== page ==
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Lemkin winners

April 27, 2009

Passing the torch

They may have started with inquiry and then put their words to paper and even presented their findings to anyone who would listen. But beyond their meticulous research, Raphael Lemkin Essay winner Emily Marks ’10 and second place recipient Adam Griffith ’09 took on the bigger challenge of taking the torch of scholarly pursuit from previous generations. Both hope to pursue a PHD and ultimately teach.

The fourteenth annual Lemkin Essay contest is a competition at PLU, joining a group of other prestigious colleges with Holocaust Studies, which asks students to write essays on the topic of genocide. Lemkin was an international lawyer who initiated the term “genocide” and in 1948 succeeded in persuading the United Nations to adopt the Genocide Convention which outlawed the destruction of races and groups. Last week the two top essayists presented their findings and were recognized for their work.

Marks began her essay “Identity and Genocide: The Armenian Genocide and the Role of Turkish National Identity” by redefining genocide.

She didn’t throw any of the previous definitions away, but simple said the “what” and “how” have been pretty well-covered, maybe it’s time to really look at the “why.”

Marks then, using that premise, examined the Armenian genocide in Turkey at the turn of the 20th century.

“People focus on the Holocaust, and rightfully so, but other genocides get neglected,” she said.

Her research came to life for her when she was able to interview the son of a survivor of the Armenian genocide.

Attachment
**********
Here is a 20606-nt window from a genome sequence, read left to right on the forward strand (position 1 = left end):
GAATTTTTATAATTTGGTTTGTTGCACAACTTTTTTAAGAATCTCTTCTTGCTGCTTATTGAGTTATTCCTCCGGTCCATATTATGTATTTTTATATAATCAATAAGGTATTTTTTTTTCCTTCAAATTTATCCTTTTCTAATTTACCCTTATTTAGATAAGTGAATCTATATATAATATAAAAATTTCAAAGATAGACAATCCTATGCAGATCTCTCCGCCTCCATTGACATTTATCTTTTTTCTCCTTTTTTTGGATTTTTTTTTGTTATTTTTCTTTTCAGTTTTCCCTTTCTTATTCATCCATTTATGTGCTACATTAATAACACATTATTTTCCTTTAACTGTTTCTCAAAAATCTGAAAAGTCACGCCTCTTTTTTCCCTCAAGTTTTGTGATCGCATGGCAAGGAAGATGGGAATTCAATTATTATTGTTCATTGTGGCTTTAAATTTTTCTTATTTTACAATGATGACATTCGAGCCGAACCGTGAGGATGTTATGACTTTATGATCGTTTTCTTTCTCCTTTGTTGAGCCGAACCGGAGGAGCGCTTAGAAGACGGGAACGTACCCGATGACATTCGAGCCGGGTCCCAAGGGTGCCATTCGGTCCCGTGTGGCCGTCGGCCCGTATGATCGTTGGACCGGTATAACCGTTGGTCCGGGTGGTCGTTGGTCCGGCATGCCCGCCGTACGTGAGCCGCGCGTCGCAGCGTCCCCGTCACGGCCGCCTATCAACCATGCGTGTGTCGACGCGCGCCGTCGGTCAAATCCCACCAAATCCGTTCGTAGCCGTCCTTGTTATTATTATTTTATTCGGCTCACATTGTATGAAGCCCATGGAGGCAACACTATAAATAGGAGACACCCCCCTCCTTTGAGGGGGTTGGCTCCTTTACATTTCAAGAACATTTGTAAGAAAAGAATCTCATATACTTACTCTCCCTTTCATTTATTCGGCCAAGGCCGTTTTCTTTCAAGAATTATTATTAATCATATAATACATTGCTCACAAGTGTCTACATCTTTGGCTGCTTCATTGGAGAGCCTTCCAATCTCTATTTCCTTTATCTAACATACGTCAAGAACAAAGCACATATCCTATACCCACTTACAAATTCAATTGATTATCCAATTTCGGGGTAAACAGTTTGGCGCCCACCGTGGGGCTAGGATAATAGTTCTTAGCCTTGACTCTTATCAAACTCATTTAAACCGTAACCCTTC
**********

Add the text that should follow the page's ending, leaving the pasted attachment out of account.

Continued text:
“His input just opened this other dimension to my research,” Marks said. “It essentially brings history to life.”

It may seem confusing why the systematic death of almost 600,000 Armenians took place. Through Marks own research she found the area to be quite “cosmopolitan.”

But as the Ottoman Empire begin to recede into the desert, the rise of Turkish nationalism felt threatened by any different identity – especially the Armenians.

While Marks took on the challenge of understanding why, Griffith looked at how Lemkin’s own legal definitions would relate to the capture of Adolf Eichmann in his essay “Bringing Adolf Eichmann to Justice: Would Dr. Raphael Lemkin Approve?”

“I learned about a lot of legal technicalities,” he said, “as well as legal and moral implications (of Eichmann’s capture).”

Griffith asked if Lemkin would approve because the lawyer had died before Eichmann, who was in charge of keeping the trains to the death camps on time, was captured.

He was captured in Argentina and taken to Israel for trial without the consent or help of Argentina. Ultimately Griffith came to the conclusion that Lemkin would agree with the Israeli’s actions.

Its deep examinations into a tough topics like genocide that is making the Holocaust Studies program at PLU better and better every year, said Robert P. Ericksen ’67, Professor of Holocaust Studies.

“We have lots of good entries every year and I think they are getting better,” he said. “The momentum has been very nice.”

Previous Lemkin Essay winners at PLU already have been accepted or are working in top notch Holocaust Studies graduate programs throughout the country.